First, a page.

Archive for February, 2015
This week a sweet cousin of mine passed away from complications due to Alzheimers. And while we were not a pair of almost like siblings close cousins, I did know her. Our family is the type that if you are family then you get a big hug anyway when first meeting and ultimately get invited to dinner. I knew her when she was a sharp as a tack woman who dressed well and could get to anywhere she wanted like guiding me from my hotel to our Aunts house that first time I was in her town visiting.
When I got the news some 7 or so years ago that she was on Aricept because she was at the beginning stages of Alzheimers my heart just sank. No! I exclaimed…not another family member. At the time my mother was in the end stages of the disease. The once vibrant woman was now less so and had to have one of her nieces live with her to help take care of her. At that time she could still have a conversation with you – to an extent – but only for a short time. Then she would either not really converse or do the usual for this disease repeat herself.
Eventually she had to enter a nursing home because her condition had declined to a level her niece could no longer care for her at home. She held in there for some years until she eventually stopped talking, walking and ended up on a feeding tube in hospice. This week she decided it was time to go home and while she will be missed – especially by her twin – we are all thankful that she is now free from this damn disease.
When someone dies from Alzheimers or dementia it is a mixed bag of feels. Your heart aches because this person you knew and loved, no matter what their condition was at the time, is gone. No matter how many days a week you took care of them or went to see them at a nursing home, when they are gone your emotions go every which way. In my case I was happy I never had to set foot in that nursing home again! I was happy I didn’t have to see mom suffering! I was happy I wasn’t tied to being responsible for her and all of the paperwork, etc. that was involved with taking care of someone sick who was never going to get well! I was happy that mom was free from existing (it was NOT living) like that!
But I also had this strange ache that said no matter what condition she was in she was still my mother and while she was gone years and years ago from the disease, this “shell” that was still there that resembled her and liked chocolate who I called mom, was gone. I have a feeling my cousins twin, other sister, and the rest of the family is feeling various degrees of this too.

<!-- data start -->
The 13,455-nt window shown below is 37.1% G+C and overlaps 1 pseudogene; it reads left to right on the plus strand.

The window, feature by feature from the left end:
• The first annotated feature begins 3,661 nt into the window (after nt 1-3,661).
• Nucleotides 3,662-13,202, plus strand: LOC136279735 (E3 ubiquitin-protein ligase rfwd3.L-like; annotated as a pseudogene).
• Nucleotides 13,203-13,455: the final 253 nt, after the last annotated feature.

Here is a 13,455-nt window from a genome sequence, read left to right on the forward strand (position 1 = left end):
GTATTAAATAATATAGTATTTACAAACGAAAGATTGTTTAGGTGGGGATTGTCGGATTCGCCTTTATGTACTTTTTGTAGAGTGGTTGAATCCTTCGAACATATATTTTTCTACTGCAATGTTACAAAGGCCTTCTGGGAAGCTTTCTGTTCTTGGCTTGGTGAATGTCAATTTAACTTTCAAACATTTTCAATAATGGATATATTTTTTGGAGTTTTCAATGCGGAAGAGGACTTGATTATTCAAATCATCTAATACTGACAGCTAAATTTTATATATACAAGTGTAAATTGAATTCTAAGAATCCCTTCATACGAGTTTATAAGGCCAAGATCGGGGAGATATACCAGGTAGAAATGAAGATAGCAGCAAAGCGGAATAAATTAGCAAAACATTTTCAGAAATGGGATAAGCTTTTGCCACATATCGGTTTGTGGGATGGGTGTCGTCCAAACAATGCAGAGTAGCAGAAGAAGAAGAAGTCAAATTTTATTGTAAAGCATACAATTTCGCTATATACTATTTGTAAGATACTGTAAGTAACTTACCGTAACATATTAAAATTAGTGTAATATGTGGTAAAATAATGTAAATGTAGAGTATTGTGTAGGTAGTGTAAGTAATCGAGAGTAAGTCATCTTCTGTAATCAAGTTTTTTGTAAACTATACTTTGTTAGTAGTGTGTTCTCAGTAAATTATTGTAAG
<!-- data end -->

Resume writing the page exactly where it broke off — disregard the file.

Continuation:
I found this while looking for a different post…I wanted to share it with you. Hope it’s not too much of a downer for you but it is part of life.
My recent walks through my childhood have reminded me of so many good memories but they have also twanged that emotional spot that is oh so very tender – how much I still miss my parents. Holidays are difficult times for some people because of where they may be (us away from both sides of our families), the loss of a loved one be it recent or long ago, health issues, problems with finances or relationships – or the lack of a relationship – and on and on. Sad and lonely stands in the shadows of the lights, bells, and colorful bows. I look forward to calling friends and family on Christmas and celebrating the day with DH. This post was written some time ago but I never could get myself to put it up. Now I want to…..
My mother was never the cuddly warm and fuzzy type –…
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Sharing is caring and this is a perspective of dementia that we often don’t to see.
I have just watched the most beautiful piece of film I have ever seen. I can guarantee that you will have never seen dementia viewed in this way before.
How do you be with someone with dementia? How do you communicate? Children are the sweetest gift ever given to anyone and in this film young people talk about their grandparents who have dementia and how they deal with it. If it doesn’t bring a tear to your eye then I will be amazed!
Produced by theBBC (British Broadcasting Corporation) for CBBC (the first ‘C’ standing for ‘Childrens’) this is a programme that is on air for children’s viewing times. I feel that this should be shown so that all adults can learn from children how to help their loved ones with dementia. Click on the link below to watch it.
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